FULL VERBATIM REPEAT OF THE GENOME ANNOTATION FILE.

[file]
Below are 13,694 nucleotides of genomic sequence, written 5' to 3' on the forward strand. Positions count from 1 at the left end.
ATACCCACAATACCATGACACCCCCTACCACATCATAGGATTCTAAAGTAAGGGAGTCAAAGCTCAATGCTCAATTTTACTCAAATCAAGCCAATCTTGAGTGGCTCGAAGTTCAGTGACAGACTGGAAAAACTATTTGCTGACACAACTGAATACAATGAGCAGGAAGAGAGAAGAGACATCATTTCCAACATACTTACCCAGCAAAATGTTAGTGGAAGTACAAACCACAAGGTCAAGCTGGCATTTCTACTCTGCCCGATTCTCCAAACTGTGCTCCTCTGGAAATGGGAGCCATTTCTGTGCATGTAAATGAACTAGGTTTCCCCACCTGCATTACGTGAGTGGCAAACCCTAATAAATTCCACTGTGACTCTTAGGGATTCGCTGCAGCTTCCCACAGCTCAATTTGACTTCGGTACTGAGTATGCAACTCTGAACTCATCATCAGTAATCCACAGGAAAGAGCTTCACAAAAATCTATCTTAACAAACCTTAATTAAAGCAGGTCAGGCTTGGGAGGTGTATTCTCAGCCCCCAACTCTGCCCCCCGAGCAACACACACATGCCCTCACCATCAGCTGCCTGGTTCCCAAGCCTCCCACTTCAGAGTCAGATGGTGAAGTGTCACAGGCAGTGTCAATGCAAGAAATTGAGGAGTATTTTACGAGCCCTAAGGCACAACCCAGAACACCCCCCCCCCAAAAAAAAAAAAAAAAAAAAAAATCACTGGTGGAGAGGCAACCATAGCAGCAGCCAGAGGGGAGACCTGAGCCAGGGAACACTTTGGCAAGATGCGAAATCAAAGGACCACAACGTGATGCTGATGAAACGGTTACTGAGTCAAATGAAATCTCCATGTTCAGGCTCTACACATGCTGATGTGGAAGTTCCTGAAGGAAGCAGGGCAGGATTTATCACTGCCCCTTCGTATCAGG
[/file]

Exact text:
Below are 13,694 nucleotides of genomic sequence, written 5' to 3' on the forward strand. Positions count from 1 at the left end.
ATACCCACAATACCATGACACCCCCTACCACATCATAGGATTCTAAAGTAAGGGAGTCAAAGCTCAATGCTCAATTTTACTCAAATCAAGCCAATCTTGAGTGGCTCGAAGTTCAGTGACAGACTGGAAAAACTATTTGCTGACACAACTGAATACAATGAGCAGGAAGAGAGAAGAGACATCATTTCCAACATACTTACCCAGCAAAATGTTAGTGGAAGTACAAACCACAAGGTCAAGCTGGCATTTCTACTCTGCCCGATTCTCCAAACTGTGCTCCTCTGGAAATGGGAGCCATTTCTGTGCATGTAAATGAACTAGGTTTCCCCACCTGCATTACGTGAGTGGCAAACCCTAATAAATTCCACTGTGACTCTTAGGGATTCGCTGCAGCTTCCCACAGCTCAATTTGACTTCGGTACTGAGTATGCAACTCTGAACTCATCATCAGTAATCCACAGGAAAGAGCTTCACAAAAATCTATCTTAACAAACCTTAATTAAAGCAGGTCAGGCTTGGGAGGTGTATTCTCAGCCCCCAACTCTGCCCCCCGAGCAACACACACATGCCCTCACCATCAGCTGCCTGGTTCCCAAGCCTCCCACTTCAGAGTCAGATGGTGAAGTGTCACAGGCAGTGTCAATGCAAGAAATTGAGGAGTATTTTACGAGCCCTAAGGCACAACCCAGAACACCCCCCCCCCAAAAAAAAAAAAAAAAAAAAAAATCACTGGTGGAGAGGCAACCATAGCAGCAGCCAGAGGGGAGACCTGAGCCAGGGAACACTTTGGCAAGATGCGAAATCAAAGGACCACAACGTGATGCTGATGAAACGGTTACTGAGTCAAATGAAATCTCCATGTTCAGGCTCTACACATGCTGATGTGGAAGTTCCTGAAGGAAGCAGGGCAGGATTTATCACTGCCCCTTCGTATCAGG